To be honest, on the one hand, when I follow a class or work on a project I notice my background advantage in comparison to the 18 year olds around me who just came off HS. Not to mention that having taught math the past 3 years I also developed a way of searching for ways to explain concepts (for now explaining it to myself). I also feel how a lot of the higher studies background has been a long time ago since I’ve studied it… it feels like it’s there, but vague. So, on the one hand I feel a growth in self confidence that I derive from this study even benefiting the loss of self confidence over the summer, because I it’s not difficult for me to understand. On the other hand I have this feeling that it can’t be as easy as it often feels, that there must be some hidden difficulty that will make me fail a test: I mean, it’s physics for pete’s sake!

    So when I do the test and realize I did more than ok it feels GREAT! It’s not about intelligence, but the skills. It’s like when you do puzzles and crack the code to solve it. While the spath relationship made me lose confidence in my picker, the PSTD symptoms made me lose confidence in my ability to mentally perform. I had this perception of my abilities and suddenly my perception of my abilities seemed to be wrong. I couldn’t do what I thought I could do. Now, I’m rebuilding the latter.

    I have this intuitive feeling that to deal with the damage that PSTD does to a brain can only be healed by making the brain work:
    (a) reading stuff that makes you think and expand ideas and associate… this helps build bridges between the neurons again. Creative work like painting, writing, designing, making presentations and such helps for that too.
    (b) studying for exams and tests trains the memory again

    So, short term it is building my self-confidence within a safe test environment. Short term and mid term it is healing my brain links. Long term it will give me a teaching position advantage and a more stable future outlook. Meanwhile it’ll also gives me a goal, and just feeds my innate student-for-life mentality. And the long term goal itself heals my limited future experience because of the PSTD.

    When I was readying myself to leave for the test, my best friend called me and said, “You’ll do great,” and I answered, “I’m not sure really. I know I must be able to do it, but I’m not sure I will.”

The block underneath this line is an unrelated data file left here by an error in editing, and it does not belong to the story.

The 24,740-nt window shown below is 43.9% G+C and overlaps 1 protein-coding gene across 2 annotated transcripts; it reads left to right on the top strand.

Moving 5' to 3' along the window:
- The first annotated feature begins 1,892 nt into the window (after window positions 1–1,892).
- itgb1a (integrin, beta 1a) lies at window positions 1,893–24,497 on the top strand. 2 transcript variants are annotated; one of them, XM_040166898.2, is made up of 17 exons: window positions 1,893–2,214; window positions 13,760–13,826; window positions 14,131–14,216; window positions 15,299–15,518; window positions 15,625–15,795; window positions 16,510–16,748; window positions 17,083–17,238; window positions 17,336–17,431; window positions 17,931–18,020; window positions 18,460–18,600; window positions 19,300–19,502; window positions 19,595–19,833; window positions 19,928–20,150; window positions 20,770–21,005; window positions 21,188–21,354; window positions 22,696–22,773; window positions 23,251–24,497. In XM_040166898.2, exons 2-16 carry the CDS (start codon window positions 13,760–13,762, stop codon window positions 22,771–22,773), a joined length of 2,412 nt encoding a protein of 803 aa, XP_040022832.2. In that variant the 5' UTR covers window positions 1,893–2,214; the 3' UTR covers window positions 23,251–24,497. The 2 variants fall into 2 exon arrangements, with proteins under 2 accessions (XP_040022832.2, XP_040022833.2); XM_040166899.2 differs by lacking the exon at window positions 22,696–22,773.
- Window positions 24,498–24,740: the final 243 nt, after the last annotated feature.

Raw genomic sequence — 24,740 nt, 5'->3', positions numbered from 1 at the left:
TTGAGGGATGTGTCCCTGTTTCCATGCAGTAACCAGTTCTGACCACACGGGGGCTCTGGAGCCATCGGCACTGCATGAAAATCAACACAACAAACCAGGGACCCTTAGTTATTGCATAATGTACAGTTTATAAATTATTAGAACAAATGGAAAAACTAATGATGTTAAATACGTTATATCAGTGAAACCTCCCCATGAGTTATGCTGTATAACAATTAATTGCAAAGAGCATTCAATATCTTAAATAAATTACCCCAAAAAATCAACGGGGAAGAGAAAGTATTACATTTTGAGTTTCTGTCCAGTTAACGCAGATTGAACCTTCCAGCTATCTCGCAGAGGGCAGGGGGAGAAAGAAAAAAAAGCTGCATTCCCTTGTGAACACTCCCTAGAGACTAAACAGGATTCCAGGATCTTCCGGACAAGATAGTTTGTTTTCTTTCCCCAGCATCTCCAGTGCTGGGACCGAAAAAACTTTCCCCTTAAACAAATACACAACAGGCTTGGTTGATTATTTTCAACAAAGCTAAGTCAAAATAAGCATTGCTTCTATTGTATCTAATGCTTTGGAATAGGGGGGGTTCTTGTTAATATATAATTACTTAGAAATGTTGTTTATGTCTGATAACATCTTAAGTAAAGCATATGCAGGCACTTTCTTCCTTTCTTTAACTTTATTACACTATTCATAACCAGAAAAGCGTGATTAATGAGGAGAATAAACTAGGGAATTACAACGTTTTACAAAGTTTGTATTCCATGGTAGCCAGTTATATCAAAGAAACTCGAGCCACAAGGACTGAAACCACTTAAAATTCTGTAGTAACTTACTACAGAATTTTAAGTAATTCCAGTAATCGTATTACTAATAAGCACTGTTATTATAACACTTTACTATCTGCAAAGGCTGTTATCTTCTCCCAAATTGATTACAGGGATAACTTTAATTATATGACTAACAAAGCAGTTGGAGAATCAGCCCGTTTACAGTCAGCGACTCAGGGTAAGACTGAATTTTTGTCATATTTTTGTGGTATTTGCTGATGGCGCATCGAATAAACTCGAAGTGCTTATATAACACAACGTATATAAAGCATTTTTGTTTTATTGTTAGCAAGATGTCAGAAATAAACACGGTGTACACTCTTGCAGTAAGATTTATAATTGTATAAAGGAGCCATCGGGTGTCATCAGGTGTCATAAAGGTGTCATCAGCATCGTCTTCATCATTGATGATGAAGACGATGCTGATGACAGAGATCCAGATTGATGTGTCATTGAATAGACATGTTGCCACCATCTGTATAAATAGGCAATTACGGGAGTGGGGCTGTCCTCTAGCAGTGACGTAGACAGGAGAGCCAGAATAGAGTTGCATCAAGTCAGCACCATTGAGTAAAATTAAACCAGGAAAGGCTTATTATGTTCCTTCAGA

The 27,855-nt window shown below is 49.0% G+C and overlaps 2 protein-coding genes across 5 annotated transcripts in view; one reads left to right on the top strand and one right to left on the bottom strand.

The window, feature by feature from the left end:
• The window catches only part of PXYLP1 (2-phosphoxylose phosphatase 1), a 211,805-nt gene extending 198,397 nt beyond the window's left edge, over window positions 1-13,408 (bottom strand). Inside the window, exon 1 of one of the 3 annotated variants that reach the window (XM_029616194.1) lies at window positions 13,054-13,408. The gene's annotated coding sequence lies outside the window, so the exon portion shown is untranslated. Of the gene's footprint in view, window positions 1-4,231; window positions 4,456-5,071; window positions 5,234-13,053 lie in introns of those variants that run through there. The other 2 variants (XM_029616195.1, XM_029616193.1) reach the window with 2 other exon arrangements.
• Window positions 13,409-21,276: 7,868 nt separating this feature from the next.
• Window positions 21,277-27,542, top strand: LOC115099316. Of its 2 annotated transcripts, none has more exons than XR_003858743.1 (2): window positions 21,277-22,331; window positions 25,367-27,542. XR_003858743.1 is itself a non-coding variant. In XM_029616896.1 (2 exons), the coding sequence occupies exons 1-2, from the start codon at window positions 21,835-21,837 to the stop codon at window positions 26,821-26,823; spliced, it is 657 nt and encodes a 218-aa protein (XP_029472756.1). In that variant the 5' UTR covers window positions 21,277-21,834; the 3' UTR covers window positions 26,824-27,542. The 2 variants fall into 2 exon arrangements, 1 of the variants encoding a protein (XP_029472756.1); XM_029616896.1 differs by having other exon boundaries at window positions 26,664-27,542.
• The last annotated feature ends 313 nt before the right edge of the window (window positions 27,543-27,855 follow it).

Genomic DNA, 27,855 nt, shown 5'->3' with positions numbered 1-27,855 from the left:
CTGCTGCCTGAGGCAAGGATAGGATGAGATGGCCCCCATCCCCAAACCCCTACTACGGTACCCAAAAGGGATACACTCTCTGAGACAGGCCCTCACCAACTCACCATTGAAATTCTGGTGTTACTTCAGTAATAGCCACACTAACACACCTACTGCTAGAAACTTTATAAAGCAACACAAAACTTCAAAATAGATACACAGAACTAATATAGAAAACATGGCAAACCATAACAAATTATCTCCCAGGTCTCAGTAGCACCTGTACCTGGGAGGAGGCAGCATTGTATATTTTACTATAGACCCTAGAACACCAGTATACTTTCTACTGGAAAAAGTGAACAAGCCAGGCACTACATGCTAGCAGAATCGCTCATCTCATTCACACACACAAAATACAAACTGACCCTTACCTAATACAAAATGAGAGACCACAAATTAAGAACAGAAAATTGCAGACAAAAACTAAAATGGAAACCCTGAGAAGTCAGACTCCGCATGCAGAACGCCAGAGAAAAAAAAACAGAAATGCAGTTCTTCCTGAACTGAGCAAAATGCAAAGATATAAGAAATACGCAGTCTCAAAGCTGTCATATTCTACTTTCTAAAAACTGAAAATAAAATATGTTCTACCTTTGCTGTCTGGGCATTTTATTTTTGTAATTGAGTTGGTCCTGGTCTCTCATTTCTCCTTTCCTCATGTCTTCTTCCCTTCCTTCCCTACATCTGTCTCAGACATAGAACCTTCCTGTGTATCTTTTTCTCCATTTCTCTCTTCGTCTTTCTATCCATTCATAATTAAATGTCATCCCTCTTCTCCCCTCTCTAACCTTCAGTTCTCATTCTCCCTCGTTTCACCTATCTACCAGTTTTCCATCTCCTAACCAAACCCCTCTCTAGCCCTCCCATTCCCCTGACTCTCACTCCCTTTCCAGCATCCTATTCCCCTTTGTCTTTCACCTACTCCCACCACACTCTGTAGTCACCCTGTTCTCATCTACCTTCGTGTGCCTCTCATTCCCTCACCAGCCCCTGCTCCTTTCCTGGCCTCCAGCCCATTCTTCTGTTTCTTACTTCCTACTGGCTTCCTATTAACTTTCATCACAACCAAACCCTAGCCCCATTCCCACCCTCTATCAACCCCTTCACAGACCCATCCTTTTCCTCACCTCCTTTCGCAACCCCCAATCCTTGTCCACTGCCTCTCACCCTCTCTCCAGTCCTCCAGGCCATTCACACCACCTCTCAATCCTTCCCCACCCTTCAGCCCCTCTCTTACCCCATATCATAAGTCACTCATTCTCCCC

But then when I was doing the test, I wrote down what I knew instantly, step by step, chopped the problems up into bits, until it was almost all done and I could just concentrate what I needed to strain myself more to figure out. And that worked! When the time was up, I felt a bit sad that I hadn’t managed to do the same for the 4th problem, but then realized I had completed 75% of the test to full completion, and I had not even dared to believe I could do that when I started the test.

    … So, I’m very pleased about it. 🙂



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  2. Ox Drover says:

    Dear Darwin’smom,

    Learning, using our brains IS IMPORTANT for Sure! PTSD does change some things, but keep on truckin’ and learning and growing! TOWANDA!!!! You go girl!!!!



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  3. skylar says:

    Slim,

    you’re right, it is a buddhist tradition so it’s not new. They say there is nothing new under the sun. I just hope that people can implement the gray movement for long enough to let it sink into people’s heads that you can recognize a spath by the drama they bring to your life. Drama is a red banner.

    When someone brings your emotions to the surface time and time again, creating discomfort in your life just by contacting you, it’s an indicator. Self protection is your first responsibility.